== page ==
Taming the Overwhelm, Part 1 of 2

It's all too much!

It's all too much!

Originally published in the March 2018 Glover Park Gazette

We know family life is stressful. Anyone else try to jam five pounds of stuff into a one pound bag? We have carpool, we have to manage those darn devices, we have to cook healthy meals, we have to keep the house clean and organized, we have to save for retirement and tidy the yard. It IS actually OVERWHELMING.

When we feel overwhelmed we become stressed, cranky, short-tempered, terse, naggy. We talk to ourselves like, “I can’t stand this. They should do what I say. I am always yelling. They are always fighting”  Our feelings and emotions are our fuel. When we use fuel like anger, fear, anxiety that comes from overwhelm we usually leave behind some pretty toxic relationship debris. I shudder to think of the shame, blame and pain I accidentally heaped on my beloved children trying to get out the door every morning.

On the other hand, when we are in the process of taming the overwhelm (It will never be fully tame. We have got to keep our expectations realistic.) we have access to patience, calm, and creativity.  We start talking to ourselves like, “I got this. My kids are mostly cooperative.” (NOT obedient!). “I can focus on work today. We are a perfectly good enough family.”

When we are using overwhelmed fuel we tend to reach for caffeine, booze, gossip, mindless internet search. When we using the tamed fuel we tend to reach for working out, truly resting, hanging out with friends, food that really nourishes. Whatever cycle we are in, it usually reinforces itself.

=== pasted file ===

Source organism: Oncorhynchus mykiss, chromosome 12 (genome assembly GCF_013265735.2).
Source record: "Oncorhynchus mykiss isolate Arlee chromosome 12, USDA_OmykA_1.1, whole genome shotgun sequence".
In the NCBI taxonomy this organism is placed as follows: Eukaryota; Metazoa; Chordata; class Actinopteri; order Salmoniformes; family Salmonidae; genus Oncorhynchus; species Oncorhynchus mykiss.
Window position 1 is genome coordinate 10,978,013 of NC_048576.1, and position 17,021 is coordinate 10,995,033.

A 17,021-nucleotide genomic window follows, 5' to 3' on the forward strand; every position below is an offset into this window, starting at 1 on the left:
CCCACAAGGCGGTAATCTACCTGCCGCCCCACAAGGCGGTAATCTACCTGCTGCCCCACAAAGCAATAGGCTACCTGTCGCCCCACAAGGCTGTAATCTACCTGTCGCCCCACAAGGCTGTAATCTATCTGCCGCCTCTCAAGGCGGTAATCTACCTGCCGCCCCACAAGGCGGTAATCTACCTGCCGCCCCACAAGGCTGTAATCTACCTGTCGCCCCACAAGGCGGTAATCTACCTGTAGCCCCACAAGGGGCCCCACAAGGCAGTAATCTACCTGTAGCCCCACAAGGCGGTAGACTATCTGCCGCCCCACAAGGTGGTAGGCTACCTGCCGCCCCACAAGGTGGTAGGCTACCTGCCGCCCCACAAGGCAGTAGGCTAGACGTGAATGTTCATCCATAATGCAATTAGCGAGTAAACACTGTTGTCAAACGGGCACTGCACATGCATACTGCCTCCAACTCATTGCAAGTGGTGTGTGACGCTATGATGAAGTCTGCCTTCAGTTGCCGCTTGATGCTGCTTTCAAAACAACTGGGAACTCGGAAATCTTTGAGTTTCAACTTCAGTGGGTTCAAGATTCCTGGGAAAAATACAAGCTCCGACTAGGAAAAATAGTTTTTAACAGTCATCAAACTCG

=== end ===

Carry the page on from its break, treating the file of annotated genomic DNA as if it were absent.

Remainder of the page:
What are we supposed to do?! The first thing is to ask the proper question. NOT, the very self-satisfying and yet super ineffective one, “When are those guys going to shape up and do what I say so I can be the parent I want to be?” The question that will yield the most results is, “Who do I need to be to tame the overwhelm, foster harmony and cooperation?” You can bet your bottom dollar that who your family needs you to be is not nagging, reminding, cajoling, blaming or yelling!

Who we need to be is a parent who listens, refrains from commenting on every darn thing, and interprets our kid’s behavior compassionately (meaning we don’t take everything they do or don’t do personally). The parent we need to be notices improvement, understands what is normal, passing and annoying developmental behavior and focuses on themselves.

Easy, right?!  HAHHAHAHHAHA! Next month we’ll go into detail on the HOW to do these things. For this month we can focus on who we are being and is it fostering cooperation?